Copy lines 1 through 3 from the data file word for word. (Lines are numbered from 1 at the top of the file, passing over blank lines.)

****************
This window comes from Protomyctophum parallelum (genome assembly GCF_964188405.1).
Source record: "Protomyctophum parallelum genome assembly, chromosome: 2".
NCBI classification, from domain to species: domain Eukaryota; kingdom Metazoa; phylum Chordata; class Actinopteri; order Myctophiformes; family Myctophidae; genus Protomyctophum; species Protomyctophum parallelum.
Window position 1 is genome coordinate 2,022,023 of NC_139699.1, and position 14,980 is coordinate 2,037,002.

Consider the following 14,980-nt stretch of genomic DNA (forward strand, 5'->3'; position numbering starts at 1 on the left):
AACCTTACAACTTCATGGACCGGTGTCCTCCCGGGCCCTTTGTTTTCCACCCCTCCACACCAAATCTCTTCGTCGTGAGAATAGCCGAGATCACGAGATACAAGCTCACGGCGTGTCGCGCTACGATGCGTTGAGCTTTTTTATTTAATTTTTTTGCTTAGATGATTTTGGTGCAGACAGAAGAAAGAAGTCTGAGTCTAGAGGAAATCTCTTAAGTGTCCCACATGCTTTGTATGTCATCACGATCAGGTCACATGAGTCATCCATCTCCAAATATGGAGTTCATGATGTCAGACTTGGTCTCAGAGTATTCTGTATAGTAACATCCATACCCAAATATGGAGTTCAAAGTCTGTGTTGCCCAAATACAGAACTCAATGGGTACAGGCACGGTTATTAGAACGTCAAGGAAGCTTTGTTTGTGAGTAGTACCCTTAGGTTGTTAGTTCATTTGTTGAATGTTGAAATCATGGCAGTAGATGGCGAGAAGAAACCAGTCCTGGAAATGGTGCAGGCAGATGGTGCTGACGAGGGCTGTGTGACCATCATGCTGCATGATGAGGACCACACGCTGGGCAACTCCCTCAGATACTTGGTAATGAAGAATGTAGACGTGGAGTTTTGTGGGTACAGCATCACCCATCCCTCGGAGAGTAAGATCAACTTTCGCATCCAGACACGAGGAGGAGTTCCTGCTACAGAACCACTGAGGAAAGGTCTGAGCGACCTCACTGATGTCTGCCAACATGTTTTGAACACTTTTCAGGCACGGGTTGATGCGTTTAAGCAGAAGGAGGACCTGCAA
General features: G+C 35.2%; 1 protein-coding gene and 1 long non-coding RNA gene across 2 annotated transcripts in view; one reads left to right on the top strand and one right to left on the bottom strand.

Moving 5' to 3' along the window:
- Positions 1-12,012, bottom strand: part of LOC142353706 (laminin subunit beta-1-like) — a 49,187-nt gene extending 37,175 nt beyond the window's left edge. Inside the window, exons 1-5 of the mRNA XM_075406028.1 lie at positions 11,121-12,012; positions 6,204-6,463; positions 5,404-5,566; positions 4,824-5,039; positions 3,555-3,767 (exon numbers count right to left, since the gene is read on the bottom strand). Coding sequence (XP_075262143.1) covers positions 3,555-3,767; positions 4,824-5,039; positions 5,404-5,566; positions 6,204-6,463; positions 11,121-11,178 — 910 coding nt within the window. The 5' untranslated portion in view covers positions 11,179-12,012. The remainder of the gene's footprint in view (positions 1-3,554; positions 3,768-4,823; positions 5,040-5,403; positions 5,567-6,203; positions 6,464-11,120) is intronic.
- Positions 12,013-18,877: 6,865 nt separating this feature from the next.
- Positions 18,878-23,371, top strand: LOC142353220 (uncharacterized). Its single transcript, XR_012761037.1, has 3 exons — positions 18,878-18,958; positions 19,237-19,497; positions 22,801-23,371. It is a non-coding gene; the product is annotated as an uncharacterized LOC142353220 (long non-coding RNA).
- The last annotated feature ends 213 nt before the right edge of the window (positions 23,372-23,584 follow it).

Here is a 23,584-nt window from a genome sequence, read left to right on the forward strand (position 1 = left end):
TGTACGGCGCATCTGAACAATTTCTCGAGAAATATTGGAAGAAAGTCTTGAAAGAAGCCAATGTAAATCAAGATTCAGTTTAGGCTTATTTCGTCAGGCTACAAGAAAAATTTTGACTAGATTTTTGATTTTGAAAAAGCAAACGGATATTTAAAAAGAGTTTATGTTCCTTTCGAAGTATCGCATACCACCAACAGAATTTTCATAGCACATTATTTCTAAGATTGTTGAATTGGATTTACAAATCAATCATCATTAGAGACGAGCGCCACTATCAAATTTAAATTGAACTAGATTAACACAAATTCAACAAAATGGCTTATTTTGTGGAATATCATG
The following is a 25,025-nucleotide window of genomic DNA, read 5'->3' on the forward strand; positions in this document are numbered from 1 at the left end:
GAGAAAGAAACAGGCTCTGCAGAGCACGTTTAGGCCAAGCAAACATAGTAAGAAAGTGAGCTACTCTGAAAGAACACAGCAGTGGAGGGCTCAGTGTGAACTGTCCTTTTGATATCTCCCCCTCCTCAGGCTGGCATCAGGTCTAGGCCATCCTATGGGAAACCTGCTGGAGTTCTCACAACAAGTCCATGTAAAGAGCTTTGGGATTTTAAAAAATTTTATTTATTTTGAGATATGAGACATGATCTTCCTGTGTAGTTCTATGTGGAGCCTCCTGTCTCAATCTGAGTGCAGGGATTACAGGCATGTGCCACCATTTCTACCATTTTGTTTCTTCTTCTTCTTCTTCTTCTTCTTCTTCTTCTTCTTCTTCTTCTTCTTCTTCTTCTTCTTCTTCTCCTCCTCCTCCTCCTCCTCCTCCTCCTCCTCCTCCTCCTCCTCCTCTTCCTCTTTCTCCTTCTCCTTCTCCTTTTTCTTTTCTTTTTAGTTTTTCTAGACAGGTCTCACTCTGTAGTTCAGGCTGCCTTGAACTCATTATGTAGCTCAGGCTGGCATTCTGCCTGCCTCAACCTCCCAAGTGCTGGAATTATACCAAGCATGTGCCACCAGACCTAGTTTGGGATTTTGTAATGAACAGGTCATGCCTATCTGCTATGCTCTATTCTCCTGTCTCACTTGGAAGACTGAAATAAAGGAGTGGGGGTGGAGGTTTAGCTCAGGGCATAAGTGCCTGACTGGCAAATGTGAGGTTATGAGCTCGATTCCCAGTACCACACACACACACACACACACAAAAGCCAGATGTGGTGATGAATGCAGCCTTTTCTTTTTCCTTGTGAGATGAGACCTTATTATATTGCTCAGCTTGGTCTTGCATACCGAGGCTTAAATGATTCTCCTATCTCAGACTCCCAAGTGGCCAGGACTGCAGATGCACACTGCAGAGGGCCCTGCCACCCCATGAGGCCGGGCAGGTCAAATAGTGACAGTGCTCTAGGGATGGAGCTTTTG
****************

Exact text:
This window comes from Protomyctophum parallelum (genome assembly GCF_964188405.1).
Source record: "Protomyctophum parallelum genome assembly, chromosome: 2".
NCBI classification, from domain to species: domain Eukaryota; kingdom Metazoa; phylum Chordata; class Actinopteri; order Myctophiformes; family Myctophidae; genus Protomyctophum; species Protomyctophum parallelum.